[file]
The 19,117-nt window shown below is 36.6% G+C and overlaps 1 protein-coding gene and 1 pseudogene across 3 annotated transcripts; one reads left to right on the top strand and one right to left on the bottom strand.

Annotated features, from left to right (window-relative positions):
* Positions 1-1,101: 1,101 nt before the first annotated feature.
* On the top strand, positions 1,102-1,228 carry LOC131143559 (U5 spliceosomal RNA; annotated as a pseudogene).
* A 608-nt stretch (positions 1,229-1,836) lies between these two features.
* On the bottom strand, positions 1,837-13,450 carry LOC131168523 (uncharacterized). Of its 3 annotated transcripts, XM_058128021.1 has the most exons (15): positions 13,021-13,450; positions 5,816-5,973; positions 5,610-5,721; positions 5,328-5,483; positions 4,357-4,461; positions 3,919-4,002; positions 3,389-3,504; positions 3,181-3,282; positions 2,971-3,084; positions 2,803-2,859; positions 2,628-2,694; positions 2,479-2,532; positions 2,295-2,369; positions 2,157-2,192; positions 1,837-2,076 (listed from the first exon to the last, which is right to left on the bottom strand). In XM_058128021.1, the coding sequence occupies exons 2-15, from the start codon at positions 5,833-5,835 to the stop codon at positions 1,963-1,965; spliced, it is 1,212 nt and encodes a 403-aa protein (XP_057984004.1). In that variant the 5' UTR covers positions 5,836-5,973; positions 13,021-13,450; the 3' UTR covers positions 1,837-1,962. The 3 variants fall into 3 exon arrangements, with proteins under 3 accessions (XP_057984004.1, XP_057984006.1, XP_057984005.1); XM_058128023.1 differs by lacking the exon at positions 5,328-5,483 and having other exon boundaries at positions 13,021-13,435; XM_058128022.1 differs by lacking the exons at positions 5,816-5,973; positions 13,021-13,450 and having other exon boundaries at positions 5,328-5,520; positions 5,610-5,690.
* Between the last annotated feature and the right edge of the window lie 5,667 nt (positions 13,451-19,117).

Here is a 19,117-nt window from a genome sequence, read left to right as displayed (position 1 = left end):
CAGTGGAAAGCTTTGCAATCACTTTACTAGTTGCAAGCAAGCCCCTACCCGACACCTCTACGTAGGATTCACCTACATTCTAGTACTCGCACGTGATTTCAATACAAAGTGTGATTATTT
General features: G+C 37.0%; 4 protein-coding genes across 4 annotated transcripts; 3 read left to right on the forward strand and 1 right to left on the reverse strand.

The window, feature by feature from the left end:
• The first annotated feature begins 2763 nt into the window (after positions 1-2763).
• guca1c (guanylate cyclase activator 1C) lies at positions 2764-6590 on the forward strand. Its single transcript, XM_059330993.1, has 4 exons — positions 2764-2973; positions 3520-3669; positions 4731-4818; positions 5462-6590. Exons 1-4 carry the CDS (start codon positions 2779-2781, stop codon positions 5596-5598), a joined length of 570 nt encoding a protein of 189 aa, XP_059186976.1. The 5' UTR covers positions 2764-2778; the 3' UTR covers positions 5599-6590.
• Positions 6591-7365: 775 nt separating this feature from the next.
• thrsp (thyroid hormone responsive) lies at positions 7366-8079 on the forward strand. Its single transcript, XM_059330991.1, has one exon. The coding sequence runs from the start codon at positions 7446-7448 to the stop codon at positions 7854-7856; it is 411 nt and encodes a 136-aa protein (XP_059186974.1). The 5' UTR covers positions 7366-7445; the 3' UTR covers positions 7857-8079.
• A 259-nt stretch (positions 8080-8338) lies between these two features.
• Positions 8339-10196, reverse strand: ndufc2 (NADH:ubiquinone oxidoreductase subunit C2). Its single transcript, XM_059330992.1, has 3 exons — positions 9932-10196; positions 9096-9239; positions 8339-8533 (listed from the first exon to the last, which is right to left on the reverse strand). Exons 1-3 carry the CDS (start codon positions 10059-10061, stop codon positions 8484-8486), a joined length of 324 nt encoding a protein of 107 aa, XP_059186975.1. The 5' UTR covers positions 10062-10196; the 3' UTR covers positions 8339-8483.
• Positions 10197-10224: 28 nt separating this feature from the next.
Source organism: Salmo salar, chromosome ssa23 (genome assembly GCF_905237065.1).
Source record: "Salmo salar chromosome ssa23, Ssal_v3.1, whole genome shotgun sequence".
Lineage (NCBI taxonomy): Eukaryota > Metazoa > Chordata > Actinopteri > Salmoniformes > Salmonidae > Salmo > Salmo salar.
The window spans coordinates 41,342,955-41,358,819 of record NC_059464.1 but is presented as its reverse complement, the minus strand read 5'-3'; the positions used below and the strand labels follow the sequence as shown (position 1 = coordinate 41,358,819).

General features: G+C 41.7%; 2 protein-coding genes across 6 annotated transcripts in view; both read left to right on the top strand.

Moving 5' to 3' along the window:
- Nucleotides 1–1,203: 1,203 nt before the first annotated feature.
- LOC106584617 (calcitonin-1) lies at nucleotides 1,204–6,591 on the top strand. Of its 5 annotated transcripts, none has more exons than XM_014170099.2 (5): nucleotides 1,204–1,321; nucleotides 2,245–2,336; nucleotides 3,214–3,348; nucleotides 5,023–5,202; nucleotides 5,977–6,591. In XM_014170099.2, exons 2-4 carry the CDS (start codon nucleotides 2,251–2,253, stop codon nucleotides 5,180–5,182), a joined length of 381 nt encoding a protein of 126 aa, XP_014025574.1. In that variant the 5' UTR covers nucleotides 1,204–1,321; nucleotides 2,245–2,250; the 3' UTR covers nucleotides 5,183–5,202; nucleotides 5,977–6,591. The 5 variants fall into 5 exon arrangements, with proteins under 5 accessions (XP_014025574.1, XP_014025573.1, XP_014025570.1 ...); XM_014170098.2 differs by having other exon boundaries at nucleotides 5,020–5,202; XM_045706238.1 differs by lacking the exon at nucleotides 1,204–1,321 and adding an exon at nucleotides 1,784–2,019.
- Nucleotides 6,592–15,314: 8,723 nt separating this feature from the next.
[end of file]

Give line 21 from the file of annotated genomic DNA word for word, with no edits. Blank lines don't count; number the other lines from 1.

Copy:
Lineage (NCBI taxonomy): Eukaryota > Metazoa > Chordata > Actinopteri > Salmoniformes > Salmonidae > Salmo > Salmo salar.